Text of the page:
Thanksgiving tastes like memories.
That’s what we discovered when we asked readers what dishes must be on their Thanksgiving tables each year, and why. For most of the 34 people who responded, those recipes have a place at the table because they evoke memories of families, friends and Thanksgivings past.
“Growing up, Mom always made deviled eggs for Thanksgiving,” Cathy Orfe wrote. “She would hide them the best she could, but my brothers and I would always find them and devour as many as we could before she caught us. She realized it was just easier to make extra and hide them better. Mom and Dad are gone now, and every year when I make my deviled eggs I’m reminded of a time we were together as a family, if only for a short time.”
“Our family’s ‘must-have’ for Thanksgiving is my Aunt Irene’s dressing,” Rose Peters wrote. “My aunt was an immigrant from Peru, and she was an excellent cook. She would prepare the Thanksgiving dinner every year and she created the dressing recipe. She did not write it down, and she did not use measuring cups or spoons. I got the recipe by watching her make it and writing it down as she did it, eyeballing the amount of ingredients. My Aunt Irene is gone now, but we continue the tradition of serving her dressing every year.”
“Making this (dressing) recipe always reminds me of helping my mother make this when I was young,” wrote Felina Pence, who also sent a dressing/stuffing recipe, this one a gluten-free adaptation of her mother’s. “She would call out what she needed, and I would bring it to her and watch her mix it up. I miss her. I have to make it every year or it just doesn’t seem like Thanksgiving.”
“A very good friend gave me this recipe in the ’70s,” Sheila Figarsky said of the clipping she enclosed with a recipe for candied sweet potatoes. “She is no longer with us, but it reminds me of her and her good cooking.”
Some readers’ memories were a little humorous.
“We are always so thankful for those of us that come together for Thanksgiving dinner,” Jackie Tieman wrote. “As we are filling up with all the turkey, dressing, mashed potatoes and gravy and cranberries … we talk about what we are so thankful for. One year, one of the little ones piped up and said, ‘And thank you for Gramma’s bread pudding.’ We have made sure that it is included every year since.’ ”
Some recipes became “must-haves” because of practical considerations.
“This recipe was a family answer to ending the canned cranberries as a necessary side dish at Thanksgiving,” Nancy Siebert wrote of her cranberry salad. “We also eliminated several old gelatin salads (with cottage cheese, fruit cocktail or canned pears) but kept this colorful dish, which covers the ‘fruit, salad or dessert’ category.”
“I believe the cool, refreshing taste is a change from all the other foods that are served hot,” wrote Cheryl Bechard of her cranberry relish. “Canned or store-bought relish has never been served, because this relish is so easy to prepare. After 65 years, I think there would be a revolt if this was not served.”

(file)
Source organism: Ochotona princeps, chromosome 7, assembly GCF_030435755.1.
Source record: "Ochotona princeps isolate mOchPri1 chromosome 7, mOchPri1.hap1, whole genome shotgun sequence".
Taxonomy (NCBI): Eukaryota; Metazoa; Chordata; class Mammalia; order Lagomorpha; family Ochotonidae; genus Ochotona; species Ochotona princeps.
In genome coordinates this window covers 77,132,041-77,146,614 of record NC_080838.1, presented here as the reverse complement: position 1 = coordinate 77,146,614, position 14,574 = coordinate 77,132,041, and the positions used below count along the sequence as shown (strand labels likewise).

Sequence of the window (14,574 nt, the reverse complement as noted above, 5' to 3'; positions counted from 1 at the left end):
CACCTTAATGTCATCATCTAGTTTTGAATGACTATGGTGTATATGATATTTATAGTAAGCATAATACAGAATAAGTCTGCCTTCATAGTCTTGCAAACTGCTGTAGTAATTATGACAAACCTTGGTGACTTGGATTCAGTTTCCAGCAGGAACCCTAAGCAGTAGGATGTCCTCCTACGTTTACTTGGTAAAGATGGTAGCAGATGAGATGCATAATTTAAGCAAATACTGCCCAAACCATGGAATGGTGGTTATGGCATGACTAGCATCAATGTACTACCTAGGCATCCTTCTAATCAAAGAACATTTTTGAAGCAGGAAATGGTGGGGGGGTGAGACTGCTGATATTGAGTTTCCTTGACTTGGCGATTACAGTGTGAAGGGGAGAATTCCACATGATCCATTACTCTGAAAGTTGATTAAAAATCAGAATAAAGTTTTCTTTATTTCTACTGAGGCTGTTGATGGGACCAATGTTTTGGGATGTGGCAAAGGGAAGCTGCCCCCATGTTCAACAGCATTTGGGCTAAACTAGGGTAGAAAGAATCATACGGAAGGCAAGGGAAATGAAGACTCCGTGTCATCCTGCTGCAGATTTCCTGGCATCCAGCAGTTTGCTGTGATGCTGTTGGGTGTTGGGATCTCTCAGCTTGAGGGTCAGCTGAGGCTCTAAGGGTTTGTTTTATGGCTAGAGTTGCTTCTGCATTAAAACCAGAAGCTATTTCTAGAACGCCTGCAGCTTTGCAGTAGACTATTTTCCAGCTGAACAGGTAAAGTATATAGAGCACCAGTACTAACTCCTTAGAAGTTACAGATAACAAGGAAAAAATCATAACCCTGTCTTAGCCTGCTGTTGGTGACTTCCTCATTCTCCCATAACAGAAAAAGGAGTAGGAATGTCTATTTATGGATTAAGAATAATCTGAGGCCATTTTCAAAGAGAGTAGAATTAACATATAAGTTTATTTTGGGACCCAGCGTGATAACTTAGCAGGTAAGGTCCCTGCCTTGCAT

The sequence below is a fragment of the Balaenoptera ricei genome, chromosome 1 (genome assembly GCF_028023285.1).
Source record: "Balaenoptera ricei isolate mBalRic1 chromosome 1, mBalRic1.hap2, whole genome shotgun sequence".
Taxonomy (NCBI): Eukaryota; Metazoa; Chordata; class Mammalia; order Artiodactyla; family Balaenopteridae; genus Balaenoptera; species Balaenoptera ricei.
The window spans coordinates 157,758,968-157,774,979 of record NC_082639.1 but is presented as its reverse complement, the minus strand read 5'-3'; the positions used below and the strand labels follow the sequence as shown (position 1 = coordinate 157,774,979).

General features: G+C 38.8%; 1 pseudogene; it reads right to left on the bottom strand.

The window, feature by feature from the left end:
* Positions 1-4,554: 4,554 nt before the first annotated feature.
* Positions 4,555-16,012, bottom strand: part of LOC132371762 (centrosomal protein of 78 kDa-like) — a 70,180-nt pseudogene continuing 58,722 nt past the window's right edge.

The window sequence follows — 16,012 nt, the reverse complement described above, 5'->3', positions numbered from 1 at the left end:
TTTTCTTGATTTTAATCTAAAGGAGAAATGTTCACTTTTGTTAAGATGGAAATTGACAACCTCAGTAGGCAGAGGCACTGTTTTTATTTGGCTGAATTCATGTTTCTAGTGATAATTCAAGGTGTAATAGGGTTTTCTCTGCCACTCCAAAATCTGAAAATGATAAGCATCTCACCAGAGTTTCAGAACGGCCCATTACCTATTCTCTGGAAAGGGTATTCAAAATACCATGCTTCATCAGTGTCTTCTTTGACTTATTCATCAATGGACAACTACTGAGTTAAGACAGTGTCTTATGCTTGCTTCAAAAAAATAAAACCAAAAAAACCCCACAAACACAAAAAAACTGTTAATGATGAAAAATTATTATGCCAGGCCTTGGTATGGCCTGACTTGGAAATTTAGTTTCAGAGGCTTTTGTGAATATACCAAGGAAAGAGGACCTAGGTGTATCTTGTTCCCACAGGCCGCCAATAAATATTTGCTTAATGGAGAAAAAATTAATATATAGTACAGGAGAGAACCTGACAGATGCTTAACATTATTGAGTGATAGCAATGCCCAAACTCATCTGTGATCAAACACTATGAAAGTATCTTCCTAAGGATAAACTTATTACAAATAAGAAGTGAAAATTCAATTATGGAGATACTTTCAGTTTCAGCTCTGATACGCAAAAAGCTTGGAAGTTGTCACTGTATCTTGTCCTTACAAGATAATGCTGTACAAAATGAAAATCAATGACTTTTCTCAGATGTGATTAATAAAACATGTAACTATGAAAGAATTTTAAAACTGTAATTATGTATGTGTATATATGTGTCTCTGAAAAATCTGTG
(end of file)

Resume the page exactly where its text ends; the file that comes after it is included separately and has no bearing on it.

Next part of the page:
“Some members of my family don’t like plain cranberries as they feel they are too tart, even though there is sugar in them, or consider them too blah,” wrote Barbara McCarthy of her cranberry whipped cream salad. “Most of us eat this with the meal and others consider this as a dessert. The recipe was given to me by a neighbor and we have used it every Thanksgiving for the last 35 years or so.”
Other recipes make it to the table each year because they’re just so darned popular.
“The first time I made this recipe (1999), it was a Thanksgiving test,” wrote Laney Gutstein of her creamed spinach. “Before I had a chance to sit down at the table, it was gone! Since then I usually triple the recipe. My family is not really concerned about the turkey, the stuffing or other side dishes. The big question is, ‘Are you making your spinach?’ When we are not hosting Thanksgiving, and are traveling to see our family on the East Coast, the question is, ‘What shall I buy so you can make your spinach?’ ”
Thanksgiving is, after all, a time when we honor tradition.
“Thanksgiving isn’t Thanksgiving if it doesn’t have a dish similar to the first Thanksgiving,” wrote Kaelyn Cheney, who provided a squash recipe she calls “Pilgrims’ Original.”
The winner of the drawing for a $100 gift card is Pauline Ives.
Candied sweet potatoes
8 medium sweet potatoes
1/4 cup shortening
1 cup brown sugar, firmly packed
3/4 cup orange juice
1 3/4 teaspoons salt (divided use)
1/2 cup walnuts
Scrub sweet potatoes; cook in boiling water with 1 teaspoon salt, covered, 15 to 20 minutes, or until tender. Peel.
Place shortening, brown sugar, orange juice and remaining 3/4 teaspoon salt in saucepan; simmer 5 minutes.
Cut potatoes in 1/2-inch slices lengthwise. Arrange in 12-by-8-by-2-inch baking dish. Sprinkle each layer with nuts.
Pour half of syrup over potatoes. Bake in a 425-degree oven 15 minutes.